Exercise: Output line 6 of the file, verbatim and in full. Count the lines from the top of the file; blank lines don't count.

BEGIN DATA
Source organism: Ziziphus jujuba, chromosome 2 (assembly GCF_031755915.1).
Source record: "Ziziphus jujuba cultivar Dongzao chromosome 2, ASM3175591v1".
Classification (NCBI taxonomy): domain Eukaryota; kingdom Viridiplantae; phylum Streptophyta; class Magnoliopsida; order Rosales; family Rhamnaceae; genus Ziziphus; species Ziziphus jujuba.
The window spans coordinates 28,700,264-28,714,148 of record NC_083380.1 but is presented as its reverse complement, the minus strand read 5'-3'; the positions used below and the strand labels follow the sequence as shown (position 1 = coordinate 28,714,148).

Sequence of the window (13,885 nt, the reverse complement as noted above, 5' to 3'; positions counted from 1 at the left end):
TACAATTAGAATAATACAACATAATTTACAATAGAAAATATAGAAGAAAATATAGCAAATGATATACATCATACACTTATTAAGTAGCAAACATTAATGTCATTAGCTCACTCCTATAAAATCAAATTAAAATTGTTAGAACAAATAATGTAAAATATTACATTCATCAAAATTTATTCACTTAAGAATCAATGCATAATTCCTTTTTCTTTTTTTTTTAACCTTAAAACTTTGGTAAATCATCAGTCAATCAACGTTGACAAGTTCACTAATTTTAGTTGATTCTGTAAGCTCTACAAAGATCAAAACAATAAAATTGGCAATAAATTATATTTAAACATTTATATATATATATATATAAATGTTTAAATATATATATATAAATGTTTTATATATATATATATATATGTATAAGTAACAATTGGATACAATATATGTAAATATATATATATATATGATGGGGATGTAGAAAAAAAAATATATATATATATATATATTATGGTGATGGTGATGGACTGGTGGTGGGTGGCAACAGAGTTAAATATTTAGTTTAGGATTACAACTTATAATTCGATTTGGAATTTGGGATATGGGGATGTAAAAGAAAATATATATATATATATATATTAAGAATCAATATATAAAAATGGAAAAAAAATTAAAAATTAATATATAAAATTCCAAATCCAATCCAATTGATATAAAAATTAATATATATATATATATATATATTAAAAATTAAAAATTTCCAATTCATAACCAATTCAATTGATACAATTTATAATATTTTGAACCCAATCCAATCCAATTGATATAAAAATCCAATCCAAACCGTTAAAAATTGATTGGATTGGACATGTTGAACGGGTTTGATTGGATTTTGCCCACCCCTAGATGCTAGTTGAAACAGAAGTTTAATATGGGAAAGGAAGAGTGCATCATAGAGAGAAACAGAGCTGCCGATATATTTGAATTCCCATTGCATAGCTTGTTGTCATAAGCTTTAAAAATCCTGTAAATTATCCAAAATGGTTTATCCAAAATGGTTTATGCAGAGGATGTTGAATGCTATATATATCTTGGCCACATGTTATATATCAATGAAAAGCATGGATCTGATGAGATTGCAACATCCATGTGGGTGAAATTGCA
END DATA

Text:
TACAATTAGAATAATACAACATAATTTACAATAGAAAATATAGAAGAAAATATAGCAAATGATATACATCATACACTTATTAAGTAGCAAACATTAATGTCATTAGCTCACTCCTATAAAATCAAATTAAAATTGTTAGAACAAATAATGTAAAATATTACATTCATCAAAATTTATTCACTTAAGAATCAATGCATAATTCCTTTTTCTTTTTTTTTTAACCTTAAAACTTTGGTAAATCATCAGTCAATCAACGTTGACAAGTTCACTAATTTTAGTTGATTCTGTAAGCTCTACAAAGATCAAAACAATAAAATTGGCAATAAATTATATTTAAACATTTATATATATATATATATAAATGTTTAAATATATATATATAAATGTTTTATATATATATATATATATGTATAAGTAACAATTGGATACAATATATGTAAATATATATATATATATGATGGGGATGTAGAAAAAAAAATATATATATATATATATATTATGGTGATGGTGATGGACTGGTGGTGGGTGGCAACAGAGTTAAATATTTAGTTTAGGATTACAACTTATAATTCGATTTGGAATTTGGGATATGGGGATGTAAAAGAAAATATATATATATATATATATTAAGAATCAATATATAAAAATGGAAAAAAAATTAAAAATTAATATATAAAATTCCAAATCCAATCCAATTGATATAAAAATTAATATATATATATATATATATATTAAAAATTAAAAATTTCCAATTCATAACCAATTCAATTGATACAATTTATAATATTTTGAACCCAATCCAATCCAATTGATATAAAAATCCAATCCAAACCGTTAAAAATTGATTGGATTGGACATGTTGAACGGGTTTGATTGGATTTTGCCCACCCCTAGATGCTAGTTGAAACAGAAGTTTAATATGGGAAAGGAAGAGTGCATCATAGAGAGAAACAGAGCTGCCGATATATTTGAATTCCCATTGCATAGCTTGTTGTCATAAGCTTTAAAAATCCTGTAAATTATCCAAAATGGTTTATCCAAAATGGTTTATGCAGAGGATGTTGAATGCTATATATATCTTGGCCACATGTTATATATCAATGAAAAGCATGGATCTGATGAGATTGCAACATCCATGTGGGTGAAATTGCA